Role of Lipids in the Development of Cancer

Instructor: Joshua Bowles

Joshua is a Sports Medicine and Athletic Training Instructor and has a Master's degree in Kinesiology.

In this lesson we will discuss the role that lipids and the metabolism of lipids play in the development and proliferation of cancer cells within the human body.


We hear all the time about how important our diet is and how certain foods can be key in our lives. What we eat can either lead us on a road to better health or inhibit us from reaching our health goals.

More and more research has been published over the role of certain types of food and the benefits or harm they have on the human body. In this lesson we will take a closer look at lipids and the role they might play in the development of cancer.


Lipids are a group of molecules that do not mix easily with water. They include fats, phospholipids, waxes and triglycerides to name a few examples.

The common thought is that lipids are the fat that we eat and what makes up our fat cells in our body. While that is partially true, dietary fat (known as fatty acids) are actually called triglycerides in their correct medical terminology.

Triglycerides are a subcategory of the lipid group, and are stored in our body in special fat cells that make up our adipose tissue, which is what makes up our overall body fat tissue.

Lipid molecules are important for:

  • Energy
  • Hormone function and regulation
  • Proper vitamin absorption

A cancer cell dividing and growing
cancer cell division

Role in Cancer Development

In the last few years, there has been an increase in scientific research on the role that lipids might play in the development of cancer. There are two main terms involved:

  1. Lipid synthesis is the transformation of carbon molecules being converted into fatty acids.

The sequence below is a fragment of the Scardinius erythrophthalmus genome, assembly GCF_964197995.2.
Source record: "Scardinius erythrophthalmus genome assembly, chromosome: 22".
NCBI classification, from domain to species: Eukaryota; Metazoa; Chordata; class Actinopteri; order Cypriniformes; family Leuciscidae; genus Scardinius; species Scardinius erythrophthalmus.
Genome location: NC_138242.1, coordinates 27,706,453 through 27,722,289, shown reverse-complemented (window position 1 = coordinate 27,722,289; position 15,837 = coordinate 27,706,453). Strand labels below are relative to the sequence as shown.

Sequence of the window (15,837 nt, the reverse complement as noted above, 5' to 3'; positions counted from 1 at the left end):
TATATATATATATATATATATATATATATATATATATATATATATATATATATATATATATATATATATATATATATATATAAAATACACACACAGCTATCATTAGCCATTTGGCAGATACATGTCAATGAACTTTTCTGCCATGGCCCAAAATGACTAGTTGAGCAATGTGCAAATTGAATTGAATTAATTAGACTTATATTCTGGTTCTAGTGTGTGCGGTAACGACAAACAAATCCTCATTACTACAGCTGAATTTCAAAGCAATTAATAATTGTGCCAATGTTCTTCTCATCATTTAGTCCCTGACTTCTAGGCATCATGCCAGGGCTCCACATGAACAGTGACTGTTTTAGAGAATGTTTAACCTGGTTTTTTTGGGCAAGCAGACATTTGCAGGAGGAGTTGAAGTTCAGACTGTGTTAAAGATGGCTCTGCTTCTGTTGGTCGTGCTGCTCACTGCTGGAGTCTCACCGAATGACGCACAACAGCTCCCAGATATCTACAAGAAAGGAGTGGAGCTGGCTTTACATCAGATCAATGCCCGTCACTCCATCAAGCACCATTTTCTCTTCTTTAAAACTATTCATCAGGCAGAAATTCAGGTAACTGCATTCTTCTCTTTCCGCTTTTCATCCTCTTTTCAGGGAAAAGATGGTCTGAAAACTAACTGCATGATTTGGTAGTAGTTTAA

2. Lipid metabolism is either the breaking down or the storage of fats for energy. Also known as degradation.

Cancer cells are irregular and malformed cells that divide and metabolize quickly, forming tumors that can destroy other healthy cells. These cancer cells force an increase in other metabolic productions, for example lipids, proteins and nucleic acids.

Cancer metabolism has been extensively studied. We know cancer cells need energy and extra molecular material in order to grow and expand at a high rate. This process is known as metabolic reprogramming. Cellular structures in the body have two main sources of energy, glucose and lipids. Glucose provides rapid and easily accessible energy, while lipids provide a slower metabolizing energy that lasts longer over time.

One of the first steps in tumor development is glucose uptake into the cells to increase lactacte production, allowing the cell to generate more energy. This is known as the Warburg effect.

New research has shown evidence that strong, active cancer cells are utilizing lipids, lipoproteins and cholesterol. High levels of these lipids can indicate a strong level of cancer aggressiveness. Further evidence has shown that fatty acid uptake helps with the cancer disease progression and overall survival of cancer cells.

Lipids provide more energy compared to glucose, which could allow the cancer cells to grow and live longer. This is how lipid synthesis plays a role in the development and progression of cancer, as the converted fatty acids can serve as an energy source. This can effect the overall treatment of the disease as lipid-rich cancer cells have been shown to be more resistant to chemotherapy.

Some scientists have suggested that targeting their focus on lipid metabolism may have positive therapeutic effects on cancer cells. More research will hopefully shed more light on this idea.

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